Emergency fostering is when we immediately need to find a foster placement for a child or children.
We will contact foster carers who are happy for the child to stay with them until we decide they can go home. Or, if this is not possible until we find an alternative foster home.
This type of placement is usually only for a couple of days and nights.
Short term fostering
Where we have been working with the family, we can move a child into foster care in a more planned way. We place the child with the foster carer until we are sure of the child's future. The placement could be anything from overnight to a couple of years.
We continue to work with the family to make plans for the child to go home. You'll need a flexible approach while their parents are unable to care for them.
Long term fostering
Long term fostering is providing permanency and security to a child until independence.
You'll be caring for children who, for whatever reason, and despite everyone's best efforts, are unable to live with their family for the remainder of their childhood.
We give children under eight years of age an adoptive placement. But we place older children in a fostering arrangement.
These children require sustained care throughout the remainder of their childhood. They need time to gain trust and confidence. And to develop the skills they'll need to live independently. They will require support from you to maintain links with their birth families.
Weekend and school holiday care
Some children need to be looked after for a few days to give parents or other foster carers a break. Or to assist during a crisis in the family home. You'll be providing regular care at weekends or during the holidays. This type of fostering is ideal if you are working full time but want to foster.
Short break foster care
The short break scheme offers children with disabilities regular planned breaks with you in your home. You will become part of a child's life while their parents get a break.
You'll be giving a disabled child the chance to become more confident and gain some independence. They will experience exciting new opportunities with you.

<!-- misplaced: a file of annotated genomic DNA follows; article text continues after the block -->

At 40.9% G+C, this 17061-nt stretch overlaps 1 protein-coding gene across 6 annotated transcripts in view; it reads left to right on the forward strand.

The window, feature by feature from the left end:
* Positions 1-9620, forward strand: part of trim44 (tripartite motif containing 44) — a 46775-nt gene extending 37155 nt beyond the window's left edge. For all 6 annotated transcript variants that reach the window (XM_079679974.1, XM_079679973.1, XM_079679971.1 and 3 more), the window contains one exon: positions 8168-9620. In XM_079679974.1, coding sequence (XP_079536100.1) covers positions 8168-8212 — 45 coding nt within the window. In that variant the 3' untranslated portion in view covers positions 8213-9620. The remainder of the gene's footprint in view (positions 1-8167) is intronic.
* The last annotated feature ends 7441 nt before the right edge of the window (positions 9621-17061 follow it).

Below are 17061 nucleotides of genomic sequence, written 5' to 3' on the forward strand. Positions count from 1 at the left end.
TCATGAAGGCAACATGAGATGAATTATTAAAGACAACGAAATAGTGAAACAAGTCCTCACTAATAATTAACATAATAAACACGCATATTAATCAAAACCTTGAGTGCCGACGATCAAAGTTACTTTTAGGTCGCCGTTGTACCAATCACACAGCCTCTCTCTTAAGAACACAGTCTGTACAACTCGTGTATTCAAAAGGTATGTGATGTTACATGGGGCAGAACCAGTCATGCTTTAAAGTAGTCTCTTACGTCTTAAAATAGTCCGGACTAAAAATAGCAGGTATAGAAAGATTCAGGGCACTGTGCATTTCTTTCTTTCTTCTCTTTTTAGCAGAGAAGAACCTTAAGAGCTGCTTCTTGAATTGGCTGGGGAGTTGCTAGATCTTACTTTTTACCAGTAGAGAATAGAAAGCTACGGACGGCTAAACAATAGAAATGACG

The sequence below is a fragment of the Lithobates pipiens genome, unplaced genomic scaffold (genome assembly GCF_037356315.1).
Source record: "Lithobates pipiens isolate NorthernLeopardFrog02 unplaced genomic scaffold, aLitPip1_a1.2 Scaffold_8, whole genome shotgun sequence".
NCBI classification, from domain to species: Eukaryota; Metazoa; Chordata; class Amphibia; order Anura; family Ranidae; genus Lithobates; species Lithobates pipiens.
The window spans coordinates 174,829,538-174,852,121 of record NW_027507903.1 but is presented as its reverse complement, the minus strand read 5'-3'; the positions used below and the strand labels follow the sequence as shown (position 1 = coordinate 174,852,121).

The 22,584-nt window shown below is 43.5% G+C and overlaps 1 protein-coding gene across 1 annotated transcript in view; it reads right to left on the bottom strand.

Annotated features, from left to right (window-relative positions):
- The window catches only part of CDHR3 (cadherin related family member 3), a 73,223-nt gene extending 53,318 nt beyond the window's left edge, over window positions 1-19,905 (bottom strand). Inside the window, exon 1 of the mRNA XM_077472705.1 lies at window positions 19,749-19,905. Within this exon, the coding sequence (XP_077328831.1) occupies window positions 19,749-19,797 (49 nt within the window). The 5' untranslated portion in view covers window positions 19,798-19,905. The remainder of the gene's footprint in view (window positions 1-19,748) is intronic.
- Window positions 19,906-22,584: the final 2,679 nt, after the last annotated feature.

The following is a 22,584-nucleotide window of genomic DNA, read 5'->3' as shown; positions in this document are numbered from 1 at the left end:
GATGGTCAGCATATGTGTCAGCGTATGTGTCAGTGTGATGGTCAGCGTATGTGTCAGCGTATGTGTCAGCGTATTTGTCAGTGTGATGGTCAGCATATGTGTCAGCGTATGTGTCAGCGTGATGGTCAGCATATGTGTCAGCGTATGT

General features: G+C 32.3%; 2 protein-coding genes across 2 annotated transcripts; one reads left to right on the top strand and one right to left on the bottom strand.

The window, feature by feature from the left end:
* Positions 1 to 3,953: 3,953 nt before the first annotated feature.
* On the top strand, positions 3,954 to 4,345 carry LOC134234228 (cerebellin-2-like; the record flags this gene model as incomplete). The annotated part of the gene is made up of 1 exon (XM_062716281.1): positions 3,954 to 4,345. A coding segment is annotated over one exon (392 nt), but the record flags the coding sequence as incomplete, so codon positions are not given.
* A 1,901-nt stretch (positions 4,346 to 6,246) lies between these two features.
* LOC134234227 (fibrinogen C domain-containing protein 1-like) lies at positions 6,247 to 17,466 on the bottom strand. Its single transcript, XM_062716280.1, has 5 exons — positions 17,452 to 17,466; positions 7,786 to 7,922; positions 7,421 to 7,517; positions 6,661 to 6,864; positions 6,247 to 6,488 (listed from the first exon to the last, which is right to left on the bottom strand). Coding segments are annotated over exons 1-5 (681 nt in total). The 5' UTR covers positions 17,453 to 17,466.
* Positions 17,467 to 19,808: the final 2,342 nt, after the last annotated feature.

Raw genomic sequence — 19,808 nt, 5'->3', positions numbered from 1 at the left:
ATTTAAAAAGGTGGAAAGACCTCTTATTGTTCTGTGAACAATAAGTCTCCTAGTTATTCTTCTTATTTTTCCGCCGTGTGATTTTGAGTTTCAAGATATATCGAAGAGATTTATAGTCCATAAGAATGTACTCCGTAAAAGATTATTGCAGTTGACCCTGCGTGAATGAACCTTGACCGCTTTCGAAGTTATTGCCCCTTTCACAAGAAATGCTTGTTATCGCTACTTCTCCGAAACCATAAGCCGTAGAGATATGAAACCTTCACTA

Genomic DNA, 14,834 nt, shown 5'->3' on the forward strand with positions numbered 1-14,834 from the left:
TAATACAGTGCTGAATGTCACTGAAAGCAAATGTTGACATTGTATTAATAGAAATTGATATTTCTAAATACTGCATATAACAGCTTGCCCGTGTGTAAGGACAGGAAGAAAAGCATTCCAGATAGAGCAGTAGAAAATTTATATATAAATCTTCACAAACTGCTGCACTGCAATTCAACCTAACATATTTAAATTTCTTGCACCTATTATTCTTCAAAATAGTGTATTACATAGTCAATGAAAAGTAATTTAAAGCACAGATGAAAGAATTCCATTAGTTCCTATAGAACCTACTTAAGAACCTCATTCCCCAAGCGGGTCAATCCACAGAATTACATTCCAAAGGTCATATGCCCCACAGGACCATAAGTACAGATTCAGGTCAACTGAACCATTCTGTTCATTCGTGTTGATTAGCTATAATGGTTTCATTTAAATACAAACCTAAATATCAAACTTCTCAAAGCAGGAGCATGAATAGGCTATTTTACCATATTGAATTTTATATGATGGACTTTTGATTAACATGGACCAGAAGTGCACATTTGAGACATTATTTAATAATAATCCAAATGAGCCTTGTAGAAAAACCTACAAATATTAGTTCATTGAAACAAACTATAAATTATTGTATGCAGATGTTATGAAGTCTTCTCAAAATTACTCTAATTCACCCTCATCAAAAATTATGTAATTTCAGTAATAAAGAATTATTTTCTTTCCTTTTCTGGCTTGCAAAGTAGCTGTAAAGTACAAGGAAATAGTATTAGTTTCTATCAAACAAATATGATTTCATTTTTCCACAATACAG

You do not need any special qualifications or experience. We will provide you with training and support.
Most families are looking for one or two overnights a month. It won't happen immediately. You'll all get the chance to get to know each other and feel confident first. You'll work closely with the parents, the fostering team and other professionals. Together you'll ensure that everything goes smoothly and that the child is happy.
Supported lodgings provide a room and 10 hours per week support to a young person aged 16 to 25 years of age. The host supports them until they are ready to live independently. Learn more about supported lodgings.
Children with complex needs
Some children have more complex needs. We pay more for you to care for these children because of the additional skills, experience and training you will need. These schemes are called 'specialist fostering'.
Parent and baby
Some new parents do not have a stable and supportive home. This minimal support means they may struggle to look after their baby.
For parent and baby fostering, the parent and their baby stay with you. They usually stay for about 12 weeks. You are on hand for supervision, advice and support.
Parent and baby foster carers need to have a spare room and be at home. You need to be confident in caring for a baby and work sensitively with a new parent.
Helping a young parent to learn the skills to care for their newborn baby is hugely rewarding.
We pay an additional fee for parent and baby foster care. See the allowances page for more details.
Children with disabilities
Children with disabilities have a wide range of needs. You don't need to have experience of disability to be a disability foster carer, but it is helpful. You do need patience, empathy and drive to care for a child with a physical disability.
Find out more about disability fostering.
Oxfordshire treatment foster care (OTFC)
This type of foster care is for children with the most complex emotional, behavioural and educational needs.
Find out more about Oxfordshire Treatment Foster Care.
Fostering for adoption
Fostering for adoption means fostering babies and toddlers who are likely to need adoption. But they may have a chance of being reunited with their birth family. You would need to have approval for both fostering and adoption.